This Week In 1962
On January 12, 1962, the first U.S. combat troops arrived in Vietnam. President Kennedy began the operation because the downfall of Saigon, the capitol of South Vietnam, seemed immanent. I find the most interesting aspect to be the fact that he did so without announcing the move to the public. While he did hold a press conference, Kennedy stated only that the U.S. was assisting South Vietnam with training and transportation. As it turned out, we would be in an undeclared war there until we abandoned it in 1973, in an ignominious retreat from the very rooftops of the capitol.
Pope Chosen as Person of the Year...in 1962
To close out 2013, Time Magazine designated Pope Francis at their Person of the Year. It’s not the first time the magazine has chosen a Pope: the first was for 1962. For that year, Pope John XXIII was chosen. One of the reasons was his convening the Ecumenical Council called Vatican II that year, to address the place of the Church in modern societies.
1962 In Advertising
It may be hard to imagine if your only connection to advertising in 1962 is from watching “Mad Men”, but most ads back then were rather simple and in black-and-white. Newspapers and magazines still had most pages without color, and most people watched TV on black-and-white sets. Here’s an example from a magazine that didn’t even fill up half a page. I’m sure Sony’s tape deck was state-of-the-art, but it couldn’t survive the next 50 years.
1962 Comic Buy of the Week
Peanuts #11 (Scan from Grand Comics Database.)
We’re all used to seeing Peanuts as a newspaper comic strip and as television specials, but the feature also enjoyed a short run as a comic book in the years around 1962. Reprints of Peanuts strips had been featured in Tip Top Comics since 1952. But when Dell Comics took over the license in 1957, they began to publish comics with brand new material. Much of this new material was drawn by Dale Hale and written in collaboration between him and Charles Schulz. Hale and Schulz had worked together at Art Instruction in Minneapolis and over lunches became friends. When Schulz moved to California, he asked Hale if he was interested in moving out there to work as his assistant. When the Peanuts issues ended later in 1962, Hale worked on many comic strips, including Yogi Bear, The Flintstones, and for 15 years he had his own syndicated comic: Figments.
Peanuts is once again in a comic book, with a fun mix of new stories and classic Charles Schulz strips, published by Kaboom.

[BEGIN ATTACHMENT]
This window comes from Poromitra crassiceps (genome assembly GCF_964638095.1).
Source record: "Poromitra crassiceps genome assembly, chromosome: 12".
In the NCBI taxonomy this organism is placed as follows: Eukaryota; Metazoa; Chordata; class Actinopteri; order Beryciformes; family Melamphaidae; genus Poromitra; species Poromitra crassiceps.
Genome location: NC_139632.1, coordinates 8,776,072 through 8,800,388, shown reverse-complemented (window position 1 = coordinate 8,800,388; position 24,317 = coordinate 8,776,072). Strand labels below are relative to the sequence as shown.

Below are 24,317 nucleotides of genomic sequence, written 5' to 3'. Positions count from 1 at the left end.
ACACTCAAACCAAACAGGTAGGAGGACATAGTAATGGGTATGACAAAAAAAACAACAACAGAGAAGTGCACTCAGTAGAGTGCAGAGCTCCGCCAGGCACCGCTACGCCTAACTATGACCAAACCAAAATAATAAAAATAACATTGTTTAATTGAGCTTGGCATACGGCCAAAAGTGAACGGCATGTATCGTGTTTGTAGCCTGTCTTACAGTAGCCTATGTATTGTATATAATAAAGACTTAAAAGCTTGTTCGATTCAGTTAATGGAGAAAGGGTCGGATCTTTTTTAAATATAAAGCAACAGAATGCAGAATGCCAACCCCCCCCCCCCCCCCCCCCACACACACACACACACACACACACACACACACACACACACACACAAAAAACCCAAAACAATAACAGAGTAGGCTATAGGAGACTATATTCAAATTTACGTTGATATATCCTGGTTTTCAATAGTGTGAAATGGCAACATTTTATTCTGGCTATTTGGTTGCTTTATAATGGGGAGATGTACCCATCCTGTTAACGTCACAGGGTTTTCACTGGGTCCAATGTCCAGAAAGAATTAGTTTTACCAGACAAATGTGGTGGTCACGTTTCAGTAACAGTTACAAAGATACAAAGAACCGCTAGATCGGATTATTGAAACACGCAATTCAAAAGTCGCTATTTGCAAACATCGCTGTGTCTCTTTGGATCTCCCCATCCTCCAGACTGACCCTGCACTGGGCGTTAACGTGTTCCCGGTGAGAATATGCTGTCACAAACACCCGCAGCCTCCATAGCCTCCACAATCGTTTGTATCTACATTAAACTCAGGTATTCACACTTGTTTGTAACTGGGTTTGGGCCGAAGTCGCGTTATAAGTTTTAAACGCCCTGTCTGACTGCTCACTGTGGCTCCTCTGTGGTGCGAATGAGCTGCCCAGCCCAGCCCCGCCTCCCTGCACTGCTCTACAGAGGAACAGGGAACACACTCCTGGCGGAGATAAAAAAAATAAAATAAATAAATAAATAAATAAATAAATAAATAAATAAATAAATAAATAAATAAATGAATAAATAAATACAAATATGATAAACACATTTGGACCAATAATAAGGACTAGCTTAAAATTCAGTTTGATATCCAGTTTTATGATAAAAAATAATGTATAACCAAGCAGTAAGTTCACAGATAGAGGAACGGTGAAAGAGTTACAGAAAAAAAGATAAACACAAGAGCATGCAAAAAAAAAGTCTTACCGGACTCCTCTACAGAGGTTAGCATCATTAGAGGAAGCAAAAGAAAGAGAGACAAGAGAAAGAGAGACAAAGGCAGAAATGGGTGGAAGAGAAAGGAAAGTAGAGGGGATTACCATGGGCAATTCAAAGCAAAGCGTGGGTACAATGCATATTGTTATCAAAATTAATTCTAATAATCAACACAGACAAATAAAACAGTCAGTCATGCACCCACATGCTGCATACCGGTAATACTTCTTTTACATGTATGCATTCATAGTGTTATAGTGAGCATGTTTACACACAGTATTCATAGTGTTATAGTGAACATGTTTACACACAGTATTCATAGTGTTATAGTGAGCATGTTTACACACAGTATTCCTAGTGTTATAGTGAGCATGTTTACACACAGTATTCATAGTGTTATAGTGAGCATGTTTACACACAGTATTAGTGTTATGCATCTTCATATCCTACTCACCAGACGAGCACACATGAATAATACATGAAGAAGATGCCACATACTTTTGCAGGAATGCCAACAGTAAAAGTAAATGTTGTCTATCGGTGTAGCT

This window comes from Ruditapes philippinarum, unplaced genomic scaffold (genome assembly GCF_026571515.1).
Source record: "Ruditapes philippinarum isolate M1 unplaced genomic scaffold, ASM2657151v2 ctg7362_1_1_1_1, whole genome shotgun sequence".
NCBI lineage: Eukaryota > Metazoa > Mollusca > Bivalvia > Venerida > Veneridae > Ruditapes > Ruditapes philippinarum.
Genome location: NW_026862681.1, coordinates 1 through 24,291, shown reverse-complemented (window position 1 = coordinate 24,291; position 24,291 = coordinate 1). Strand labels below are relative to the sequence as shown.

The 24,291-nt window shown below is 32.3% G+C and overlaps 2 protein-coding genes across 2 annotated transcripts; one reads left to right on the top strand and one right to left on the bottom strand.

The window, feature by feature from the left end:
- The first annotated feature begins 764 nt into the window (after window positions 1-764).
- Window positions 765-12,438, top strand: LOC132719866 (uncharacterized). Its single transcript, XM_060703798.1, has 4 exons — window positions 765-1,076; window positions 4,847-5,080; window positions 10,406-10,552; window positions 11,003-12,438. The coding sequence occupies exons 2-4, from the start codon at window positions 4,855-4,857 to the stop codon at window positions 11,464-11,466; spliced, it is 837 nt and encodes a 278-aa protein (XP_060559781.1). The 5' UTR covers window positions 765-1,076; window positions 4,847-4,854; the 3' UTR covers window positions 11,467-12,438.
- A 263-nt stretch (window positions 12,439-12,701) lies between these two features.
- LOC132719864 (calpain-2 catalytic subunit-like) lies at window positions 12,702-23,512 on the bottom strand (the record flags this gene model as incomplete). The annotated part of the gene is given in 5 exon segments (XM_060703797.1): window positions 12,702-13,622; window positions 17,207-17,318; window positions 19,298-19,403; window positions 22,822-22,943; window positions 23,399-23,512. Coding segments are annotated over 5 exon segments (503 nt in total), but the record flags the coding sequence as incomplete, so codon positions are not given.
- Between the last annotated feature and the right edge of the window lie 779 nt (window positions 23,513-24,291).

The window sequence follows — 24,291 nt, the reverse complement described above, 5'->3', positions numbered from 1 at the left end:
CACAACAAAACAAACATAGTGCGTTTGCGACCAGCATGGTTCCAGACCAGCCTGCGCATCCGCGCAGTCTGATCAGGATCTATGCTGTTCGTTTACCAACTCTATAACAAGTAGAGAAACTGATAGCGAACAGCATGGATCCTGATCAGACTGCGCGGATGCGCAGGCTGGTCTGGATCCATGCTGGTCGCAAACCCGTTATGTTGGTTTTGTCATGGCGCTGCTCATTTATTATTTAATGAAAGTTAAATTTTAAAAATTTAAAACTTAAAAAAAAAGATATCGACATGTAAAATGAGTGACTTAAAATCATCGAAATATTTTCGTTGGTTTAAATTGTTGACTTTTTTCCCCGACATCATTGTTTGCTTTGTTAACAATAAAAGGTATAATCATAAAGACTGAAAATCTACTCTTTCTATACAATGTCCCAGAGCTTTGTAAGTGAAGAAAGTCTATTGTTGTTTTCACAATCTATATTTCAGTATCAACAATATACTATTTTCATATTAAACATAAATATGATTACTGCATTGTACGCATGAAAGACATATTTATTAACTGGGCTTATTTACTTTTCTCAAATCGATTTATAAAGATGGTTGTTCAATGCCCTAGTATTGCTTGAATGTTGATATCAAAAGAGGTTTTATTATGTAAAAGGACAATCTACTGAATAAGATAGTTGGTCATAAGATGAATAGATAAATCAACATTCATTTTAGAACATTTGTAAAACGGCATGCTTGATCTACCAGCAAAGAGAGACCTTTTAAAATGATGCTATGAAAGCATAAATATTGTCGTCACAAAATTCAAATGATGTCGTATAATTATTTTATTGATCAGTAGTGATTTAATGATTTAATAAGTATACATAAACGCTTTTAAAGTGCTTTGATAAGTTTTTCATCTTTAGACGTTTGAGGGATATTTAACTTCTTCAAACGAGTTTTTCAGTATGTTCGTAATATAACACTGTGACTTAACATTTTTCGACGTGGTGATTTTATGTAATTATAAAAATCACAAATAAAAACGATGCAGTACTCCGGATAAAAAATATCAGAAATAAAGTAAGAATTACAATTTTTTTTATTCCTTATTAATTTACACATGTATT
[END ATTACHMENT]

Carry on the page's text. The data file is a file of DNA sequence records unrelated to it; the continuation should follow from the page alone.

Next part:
About Roadtrip-'62 ™
US-6 Featured Trip Segment
Day 16 of our trip along highway US-6 heads through the farm country of northern Ohio. We’ll find lots of good locally-produced foods that were around in 1962, that we can still buy today. Also several unusual museums in Sandusky and Bowling Green, and a presidential library in Fremont (can you guess whose?).
Guest Blog of the Week
Sherry runs an antique shop in Laurel, Mississippi and used to blog about her finds. I’ve run across some nice information on mid-century items that remind me of 1962 there, like jelly glasses, holiday decorations, or Fenton glassware. I also found one of my favorites, the dishes that used to come packed in boxes of Duz laundry detergent!
US-23 Featured Trip Segment
When I traveled US-23 through Greenup, Kentucky back in 2008, the old truss bridge over the Little Sandy River there was closed to traffic. Well, they finally are replacing it. Photographer Sherman Cahal has some photos of the demolition, which you can contrast with my old photo. The old bridge dates to 1884 and is on the National Register of Historic Places, so I’m not sure if they will remove that last span sitting out in the river.
Museum of the Week
The Rabun County Historical Society, in Clayton, Georgia has both a museum and a research library. They have exhibits and information on several towns along US-23, including Clayton, Tallulah Falls, and Dillard. I found a photo of the Stuckey’s restaurant from the 1950s that probably looks similar to what we would have seen in 1962. Sometime after that, the building was expanded with the second story we see today. Stop in to see more if you’re in the area.
Enjoy Some Calendars of 1962
It’s a new year and that always means new calendars. To celebrate the new year, I’ve assembled a group of 1962 Calendars for your enjoyment. It’s my latest post at Roadtrip-'62 ™ .
Video of the Week
On January 11, 1962, one of the deadliest avalanches in history killed nearly 4,000 people in Ranrahirca, Peru, as snow and rock flowed down Mount Huascaran in a seven-minute disaster. This episode of the US Department of Defense series “The Big Picture” has scenes of the aftermath and a discussion of international survey efforts undertaken to assess the scope of the damage. “The Big Picture” was a half-hour documentary television program produced by the U.S. Army, which aired on ABC-TV from 1951 to 1964. It’s hard to imagine the Army producing a television program today, but I think it’s more informative than most shows on the Discovery Network today.
Public domain video from The Internet Archive.
Our front page changes frequently, so you may have missed some fun stuff if you don't check in frequently. Check the Home Page Archives for all the previous iterations of our front page. Discover links, videos, roadtrip suggestions, and lots of news from 1962!
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